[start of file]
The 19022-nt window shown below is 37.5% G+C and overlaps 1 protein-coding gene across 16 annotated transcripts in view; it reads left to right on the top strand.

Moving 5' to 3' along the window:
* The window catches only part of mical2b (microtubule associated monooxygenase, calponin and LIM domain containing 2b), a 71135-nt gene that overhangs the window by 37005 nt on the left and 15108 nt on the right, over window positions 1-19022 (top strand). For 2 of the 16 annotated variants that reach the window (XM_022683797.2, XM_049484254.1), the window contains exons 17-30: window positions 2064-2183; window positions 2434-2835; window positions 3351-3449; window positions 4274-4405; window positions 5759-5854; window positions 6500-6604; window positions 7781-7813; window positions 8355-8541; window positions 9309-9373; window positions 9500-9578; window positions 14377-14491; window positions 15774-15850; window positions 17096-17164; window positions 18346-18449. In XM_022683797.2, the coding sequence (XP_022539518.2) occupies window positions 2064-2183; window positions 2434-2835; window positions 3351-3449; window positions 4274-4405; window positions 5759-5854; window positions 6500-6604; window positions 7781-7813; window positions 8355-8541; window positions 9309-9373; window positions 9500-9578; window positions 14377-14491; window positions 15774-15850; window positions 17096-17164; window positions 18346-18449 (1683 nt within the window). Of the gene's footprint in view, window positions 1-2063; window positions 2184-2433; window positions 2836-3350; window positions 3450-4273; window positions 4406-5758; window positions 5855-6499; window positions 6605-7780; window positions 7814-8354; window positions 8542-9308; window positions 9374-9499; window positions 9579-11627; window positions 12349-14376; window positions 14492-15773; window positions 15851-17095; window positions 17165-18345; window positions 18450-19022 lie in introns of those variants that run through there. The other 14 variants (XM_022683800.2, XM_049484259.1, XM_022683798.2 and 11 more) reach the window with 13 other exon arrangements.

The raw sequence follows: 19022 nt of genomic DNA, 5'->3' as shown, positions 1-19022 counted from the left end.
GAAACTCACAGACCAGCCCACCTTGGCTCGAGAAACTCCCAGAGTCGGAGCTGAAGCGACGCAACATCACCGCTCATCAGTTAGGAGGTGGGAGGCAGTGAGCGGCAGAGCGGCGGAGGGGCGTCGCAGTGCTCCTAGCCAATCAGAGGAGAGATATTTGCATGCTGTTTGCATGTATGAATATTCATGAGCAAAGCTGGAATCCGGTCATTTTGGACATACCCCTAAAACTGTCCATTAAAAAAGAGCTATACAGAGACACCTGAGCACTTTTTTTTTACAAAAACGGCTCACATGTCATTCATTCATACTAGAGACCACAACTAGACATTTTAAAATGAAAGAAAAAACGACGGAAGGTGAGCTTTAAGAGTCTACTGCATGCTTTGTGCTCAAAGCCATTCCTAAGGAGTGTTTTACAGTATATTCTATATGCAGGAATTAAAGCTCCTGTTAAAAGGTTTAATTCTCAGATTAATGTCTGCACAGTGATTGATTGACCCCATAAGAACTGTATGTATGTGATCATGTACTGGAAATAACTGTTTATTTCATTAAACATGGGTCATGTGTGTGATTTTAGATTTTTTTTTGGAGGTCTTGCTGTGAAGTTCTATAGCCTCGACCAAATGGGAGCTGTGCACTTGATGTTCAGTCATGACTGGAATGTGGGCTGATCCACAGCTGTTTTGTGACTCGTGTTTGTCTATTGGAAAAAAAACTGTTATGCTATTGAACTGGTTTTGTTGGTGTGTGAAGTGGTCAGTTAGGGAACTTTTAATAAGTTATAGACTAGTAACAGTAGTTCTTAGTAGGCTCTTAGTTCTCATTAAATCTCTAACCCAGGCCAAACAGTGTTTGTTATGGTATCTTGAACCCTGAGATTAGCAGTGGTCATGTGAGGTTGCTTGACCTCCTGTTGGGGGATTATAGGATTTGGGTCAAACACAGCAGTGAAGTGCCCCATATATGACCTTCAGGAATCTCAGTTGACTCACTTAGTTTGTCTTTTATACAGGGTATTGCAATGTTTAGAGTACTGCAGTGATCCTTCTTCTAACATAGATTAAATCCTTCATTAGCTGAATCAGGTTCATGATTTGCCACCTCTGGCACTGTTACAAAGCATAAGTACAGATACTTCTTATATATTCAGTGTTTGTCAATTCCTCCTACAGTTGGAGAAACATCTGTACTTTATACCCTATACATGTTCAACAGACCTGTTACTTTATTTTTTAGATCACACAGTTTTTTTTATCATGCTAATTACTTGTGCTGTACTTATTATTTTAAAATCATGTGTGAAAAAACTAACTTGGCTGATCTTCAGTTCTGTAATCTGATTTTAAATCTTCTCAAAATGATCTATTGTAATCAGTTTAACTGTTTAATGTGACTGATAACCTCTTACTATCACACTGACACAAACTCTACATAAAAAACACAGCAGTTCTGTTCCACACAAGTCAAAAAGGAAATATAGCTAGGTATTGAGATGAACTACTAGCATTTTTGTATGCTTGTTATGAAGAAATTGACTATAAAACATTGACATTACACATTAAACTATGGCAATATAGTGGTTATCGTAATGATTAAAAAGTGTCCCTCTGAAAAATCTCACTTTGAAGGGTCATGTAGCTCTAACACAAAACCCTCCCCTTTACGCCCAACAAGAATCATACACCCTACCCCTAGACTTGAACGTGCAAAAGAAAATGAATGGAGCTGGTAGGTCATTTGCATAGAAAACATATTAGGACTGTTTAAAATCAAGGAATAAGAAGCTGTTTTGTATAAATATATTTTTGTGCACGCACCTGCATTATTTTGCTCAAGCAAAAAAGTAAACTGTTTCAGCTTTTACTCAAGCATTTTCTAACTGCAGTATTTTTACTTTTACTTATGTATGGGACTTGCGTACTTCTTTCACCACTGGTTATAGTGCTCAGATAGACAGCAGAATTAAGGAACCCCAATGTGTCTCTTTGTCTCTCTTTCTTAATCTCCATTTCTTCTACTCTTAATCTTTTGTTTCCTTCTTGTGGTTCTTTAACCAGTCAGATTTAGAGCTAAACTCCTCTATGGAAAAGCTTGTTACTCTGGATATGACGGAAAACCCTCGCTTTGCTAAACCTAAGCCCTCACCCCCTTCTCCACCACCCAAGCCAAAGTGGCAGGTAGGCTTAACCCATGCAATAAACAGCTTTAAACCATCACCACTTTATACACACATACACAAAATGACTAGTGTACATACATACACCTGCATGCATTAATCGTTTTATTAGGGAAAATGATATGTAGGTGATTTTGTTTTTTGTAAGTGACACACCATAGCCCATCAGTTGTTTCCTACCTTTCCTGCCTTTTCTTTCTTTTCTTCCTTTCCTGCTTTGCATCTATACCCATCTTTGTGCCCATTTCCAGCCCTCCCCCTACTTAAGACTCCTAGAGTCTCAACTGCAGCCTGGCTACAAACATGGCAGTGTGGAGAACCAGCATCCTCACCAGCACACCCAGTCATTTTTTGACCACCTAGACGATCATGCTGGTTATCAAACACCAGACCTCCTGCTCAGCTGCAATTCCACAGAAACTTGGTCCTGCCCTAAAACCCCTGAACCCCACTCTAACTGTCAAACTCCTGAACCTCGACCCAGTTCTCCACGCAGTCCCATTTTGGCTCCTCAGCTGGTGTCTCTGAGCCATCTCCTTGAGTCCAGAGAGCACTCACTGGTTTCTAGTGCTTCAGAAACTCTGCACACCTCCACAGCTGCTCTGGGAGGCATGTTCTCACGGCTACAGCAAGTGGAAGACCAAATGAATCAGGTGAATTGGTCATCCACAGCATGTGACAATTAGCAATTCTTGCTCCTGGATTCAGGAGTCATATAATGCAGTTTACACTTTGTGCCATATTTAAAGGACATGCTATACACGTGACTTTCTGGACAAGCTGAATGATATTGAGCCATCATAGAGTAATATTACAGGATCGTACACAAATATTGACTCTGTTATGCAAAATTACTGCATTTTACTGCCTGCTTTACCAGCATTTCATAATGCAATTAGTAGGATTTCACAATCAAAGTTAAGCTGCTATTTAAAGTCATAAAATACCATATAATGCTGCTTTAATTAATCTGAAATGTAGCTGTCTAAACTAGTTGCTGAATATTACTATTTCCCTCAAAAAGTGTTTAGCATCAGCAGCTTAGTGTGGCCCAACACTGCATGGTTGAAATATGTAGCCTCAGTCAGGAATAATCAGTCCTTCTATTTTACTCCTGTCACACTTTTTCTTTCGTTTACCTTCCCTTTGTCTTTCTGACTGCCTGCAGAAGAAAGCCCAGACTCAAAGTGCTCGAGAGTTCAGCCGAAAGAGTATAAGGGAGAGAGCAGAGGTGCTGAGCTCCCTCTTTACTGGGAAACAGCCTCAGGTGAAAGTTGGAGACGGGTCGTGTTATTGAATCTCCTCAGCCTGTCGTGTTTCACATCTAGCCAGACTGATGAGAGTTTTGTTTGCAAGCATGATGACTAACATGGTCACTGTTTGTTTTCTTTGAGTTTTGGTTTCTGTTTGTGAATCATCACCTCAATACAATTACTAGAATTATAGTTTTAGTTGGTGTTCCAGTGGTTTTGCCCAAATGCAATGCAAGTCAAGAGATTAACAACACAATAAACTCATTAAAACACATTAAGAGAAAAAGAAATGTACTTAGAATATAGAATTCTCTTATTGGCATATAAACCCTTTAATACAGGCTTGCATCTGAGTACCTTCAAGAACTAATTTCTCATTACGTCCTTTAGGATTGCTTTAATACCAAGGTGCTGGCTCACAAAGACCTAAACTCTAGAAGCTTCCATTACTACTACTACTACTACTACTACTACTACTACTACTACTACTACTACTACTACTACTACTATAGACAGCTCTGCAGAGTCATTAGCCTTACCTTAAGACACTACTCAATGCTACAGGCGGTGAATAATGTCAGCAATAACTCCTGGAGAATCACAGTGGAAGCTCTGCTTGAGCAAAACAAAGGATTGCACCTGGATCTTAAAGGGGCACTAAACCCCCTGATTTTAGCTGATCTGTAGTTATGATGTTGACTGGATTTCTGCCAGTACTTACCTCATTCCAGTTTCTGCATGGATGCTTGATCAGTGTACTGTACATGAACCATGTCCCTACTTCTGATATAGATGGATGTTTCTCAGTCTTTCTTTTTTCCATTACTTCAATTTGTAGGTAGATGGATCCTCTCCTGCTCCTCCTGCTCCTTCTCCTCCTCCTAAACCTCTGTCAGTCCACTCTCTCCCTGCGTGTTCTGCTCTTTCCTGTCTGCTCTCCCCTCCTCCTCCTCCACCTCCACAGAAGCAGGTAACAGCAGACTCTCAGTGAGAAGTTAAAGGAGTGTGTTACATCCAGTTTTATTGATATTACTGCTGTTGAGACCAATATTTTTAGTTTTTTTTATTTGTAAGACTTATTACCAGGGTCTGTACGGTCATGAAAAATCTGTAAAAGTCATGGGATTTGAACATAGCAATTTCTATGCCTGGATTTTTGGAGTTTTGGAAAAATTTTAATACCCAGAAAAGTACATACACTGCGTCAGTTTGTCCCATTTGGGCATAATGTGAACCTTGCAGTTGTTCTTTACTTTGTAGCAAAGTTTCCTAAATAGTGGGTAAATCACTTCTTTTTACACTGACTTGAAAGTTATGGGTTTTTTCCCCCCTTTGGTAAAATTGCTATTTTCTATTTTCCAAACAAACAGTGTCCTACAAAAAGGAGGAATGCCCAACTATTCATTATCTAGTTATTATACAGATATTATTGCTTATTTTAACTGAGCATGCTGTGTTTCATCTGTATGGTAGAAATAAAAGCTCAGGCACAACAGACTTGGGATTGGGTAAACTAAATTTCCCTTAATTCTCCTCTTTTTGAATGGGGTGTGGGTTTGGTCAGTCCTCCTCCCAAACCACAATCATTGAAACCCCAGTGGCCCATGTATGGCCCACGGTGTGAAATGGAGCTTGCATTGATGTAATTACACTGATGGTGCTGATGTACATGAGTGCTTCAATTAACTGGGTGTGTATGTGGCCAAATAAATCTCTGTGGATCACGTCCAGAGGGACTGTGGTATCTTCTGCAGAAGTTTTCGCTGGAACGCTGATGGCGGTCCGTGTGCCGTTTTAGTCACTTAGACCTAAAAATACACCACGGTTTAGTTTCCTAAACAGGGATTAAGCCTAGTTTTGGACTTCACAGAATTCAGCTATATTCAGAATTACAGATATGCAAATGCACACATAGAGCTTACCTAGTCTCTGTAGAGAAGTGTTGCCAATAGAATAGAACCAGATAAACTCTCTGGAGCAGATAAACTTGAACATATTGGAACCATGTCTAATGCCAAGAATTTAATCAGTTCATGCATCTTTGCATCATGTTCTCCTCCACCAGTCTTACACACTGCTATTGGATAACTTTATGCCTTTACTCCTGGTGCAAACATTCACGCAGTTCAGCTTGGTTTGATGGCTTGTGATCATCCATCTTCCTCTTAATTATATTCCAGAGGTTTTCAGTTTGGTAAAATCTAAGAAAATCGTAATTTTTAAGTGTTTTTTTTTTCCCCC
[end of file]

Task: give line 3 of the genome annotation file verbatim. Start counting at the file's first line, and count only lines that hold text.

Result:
* The window catches only part of mical2b (microtubule associated monooxygenase, calponin and LIM domain containing 2b), a 71135-nt gene that overhangs the window by 37005 nt on the left and 15108 nt on the right, over window positions 1-19022 (top strand). For 2 of the 16 annotated variants that reach the window (XM_022683797.2, XM_049484254.1), the window contains exons 17-30: window positions 2064-2183; window positions 2434-2835; window positions 3351-3449; window positions 4274-4405; window positions 5759-5854; window positions 6500-6604; window positions 7781-7813; window positions 8355-8541; window positions 9309-9373; window positions 9500-9578; window positions 14377-14491; window positions 15774-15850; window positions 17096-17164; window positions 18346-18449. In XM_022683797.2, the coding sequence (XP_022539518.2) occupies window positions 2064-2183; window positions 2434-2835; window positions 3351-3449; window positions 4274-4405; window positions 5759-5854; window positions 6500-6604; window positions 7781-7813; window positions 8355-8541; window positions 9309-9373; window positions 9500-9578; window positions 14377-14491; window positions 15774-15850; window positions 17096-17164; window positions 18346-18449 (1683 nt within the window). Of the gene's footprint in view, window positions 1-2063; window positions 2184-2433; window positions 2836-3350; window positions 3450-4273; window positions 4406-5758; window positions 5855-6499; window positions 6605-7780; window positions 7814-8354; window positions 8542-9308; window positions 9374-9499; window positions 9579-11627; window positions 12349-14376; window positions 14492-15773; window positions 15851-17095; window positions 17165-18345; window positions 18450-19022 lie in introns of those variants that run through there. The other 14 variants (XM_022683800.2, XM_049484259.1, XM_022683798.2 and 11 more) reach the window with 13 other exon arrangements.